Seborrheic dermatitis on the scalp

Seborrheic dermatitis on the scalp is the most common form of the condition. In fact, the scalp is affected in 95%(1) of cases of seborrheic dermatitis.



What are the symptoms of seborrheic dermatitis on the scalp?

Depending on the severity of the disease, simple dandruff will be observed in the milder forms of the condition and oily, yellowish dandruff associated with hyper-seborrhea and erythema in the more severe forms.

Lesions can spread to the entire scalp, but more commonly affect the top of the skull or vertex, the parietal areas and the scalp edge to form what is known as the "seborrheic crown".

Lesions on the scalp (erythema) are barely perceptible because they are masked by the hair, but dandruff is noticeable and lends the disease its highly visible character. Besides dandruff, itching, also known as pruritus, is another feature of the condition. Itching is almost systematic in cases of seborrheic dermatitis of the scalp. The itching can sometimes be very intense, affecting the quality of daily life (1).

Seborrheic dermatitis on the scalp and simple dandruff

The notion of "dandruff" remains poorly defined. In fact, this term may refer to several things, including mild seborrheic dermatitis on the scalp. However, it can also describe a consequence of the use of unsuitable shampoos or cosmetics. In these specific cases, the term pityriasis capitis simplex, or simple dandruff, is used.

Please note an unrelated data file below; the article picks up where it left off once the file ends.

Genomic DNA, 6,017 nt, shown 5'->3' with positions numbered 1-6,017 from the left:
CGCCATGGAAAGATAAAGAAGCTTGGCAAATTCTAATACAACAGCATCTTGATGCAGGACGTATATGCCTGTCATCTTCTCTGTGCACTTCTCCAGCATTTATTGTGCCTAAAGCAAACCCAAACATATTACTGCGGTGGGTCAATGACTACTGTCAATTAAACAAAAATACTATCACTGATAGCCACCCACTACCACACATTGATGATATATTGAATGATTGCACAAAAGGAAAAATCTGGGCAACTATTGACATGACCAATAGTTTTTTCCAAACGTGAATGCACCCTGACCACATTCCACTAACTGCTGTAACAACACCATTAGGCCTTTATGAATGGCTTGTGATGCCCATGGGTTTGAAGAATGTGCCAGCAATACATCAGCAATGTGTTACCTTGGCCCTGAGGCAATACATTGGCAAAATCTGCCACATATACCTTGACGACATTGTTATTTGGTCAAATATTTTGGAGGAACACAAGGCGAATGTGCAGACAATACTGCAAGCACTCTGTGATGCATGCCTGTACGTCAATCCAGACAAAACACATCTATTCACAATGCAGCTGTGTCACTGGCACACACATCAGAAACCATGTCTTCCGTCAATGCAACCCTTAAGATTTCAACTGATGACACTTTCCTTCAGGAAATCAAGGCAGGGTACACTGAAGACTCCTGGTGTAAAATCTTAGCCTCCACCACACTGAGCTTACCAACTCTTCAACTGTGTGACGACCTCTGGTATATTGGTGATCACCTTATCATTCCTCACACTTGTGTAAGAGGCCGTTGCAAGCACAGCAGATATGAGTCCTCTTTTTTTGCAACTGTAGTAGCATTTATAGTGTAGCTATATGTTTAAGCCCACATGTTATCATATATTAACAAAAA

The relationship between seborrheic dermatitis of the hair and simple dandruff is unclear and often the subject of controversy. Moreover, in the scientific literature, some authors use the term dandruff as a term designating desquamative conditions (falling of dead cells) of the scalp, irrespective of their origin.

Treatment of seborrheic dermatitis on the scalp is administered locally in the form of a shampoo. It acts in various ways:

  1. On hyperseborrhea, by absorbing excess surface sebum.
  2. Against the proliferation of yeasts of the Malassezia genus, thanks to antimycotic action.
  3. To prevent the formation of dandruff via desquamative action.
  4. By fighting redness and itching with anti-inflammatory action.

(1) Misery L. Dermatite séborrhéique. EMC - AKOS Traité de Médecine. (2011), pp. 1-5.

Back to top